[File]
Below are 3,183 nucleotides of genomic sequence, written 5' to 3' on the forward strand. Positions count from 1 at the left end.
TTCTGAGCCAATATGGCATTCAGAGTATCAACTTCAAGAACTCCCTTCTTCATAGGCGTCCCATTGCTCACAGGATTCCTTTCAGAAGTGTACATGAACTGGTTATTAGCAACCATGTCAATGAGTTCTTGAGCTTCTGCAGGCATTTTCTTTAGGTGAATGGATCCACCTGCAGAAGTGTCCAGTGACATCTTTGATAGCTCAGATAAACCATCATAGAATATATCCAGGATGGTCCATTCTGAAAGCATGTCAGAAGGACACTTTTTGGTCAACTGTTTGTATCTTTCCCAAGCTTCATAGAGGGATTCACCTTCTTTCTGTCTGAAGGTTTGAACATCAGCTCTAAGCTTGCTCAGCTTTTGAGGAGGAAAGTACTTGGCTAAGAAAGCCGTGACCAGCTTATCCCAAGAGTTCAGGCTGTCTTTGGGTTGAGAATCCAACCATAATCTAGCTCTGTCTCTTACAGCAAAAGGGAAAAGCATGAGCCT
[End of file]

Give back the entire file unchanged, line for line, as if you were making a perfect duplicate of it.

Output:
Below are 3,183 nucleotides of genomic sequence, written 5' to 3' on the forward strand. Positions count from 1 at the left end.
TTCTGAGCCAATATGGCATTCAGAGTATCAACTTCAAGAACTCCCTTCTTCATAGGCGTCCCATTGCTCACAGGATTCCTTTCAGAAGTGTACATGAACTGGTTATTAGCAACCATGTCAATGAGTTCTTGAGCTTCTGCAGGCATTTTCTTTAGGTGAATGGATCCACCTGCAGAAGTGTCCAGTGACATCTTTGATAGCTCAGATAAACCATCATAGAATATATCCAGGATGGTCCATTCTGAAAGCATGTCAGAAGGACACTTTTTGGTCAACTGTTTGTATCTTTCCCAAGCTTCATAGAGGGATTCACCTTCTTTCTGTCTGAAGGTTTGAACATCAGCTCTAAGCTTGCTCAGCTTTTGAGGAGGAAAGTACTTGGCTAAGAAAGCCGTGACCAGCTTATCCCAAGAGTTCAGGCTGTCTTTGGGTTGAGAATCCAACCATAATCTAGCTCTGTCTCTTACAGCAAAAGGGAAAAGCATGAGCCT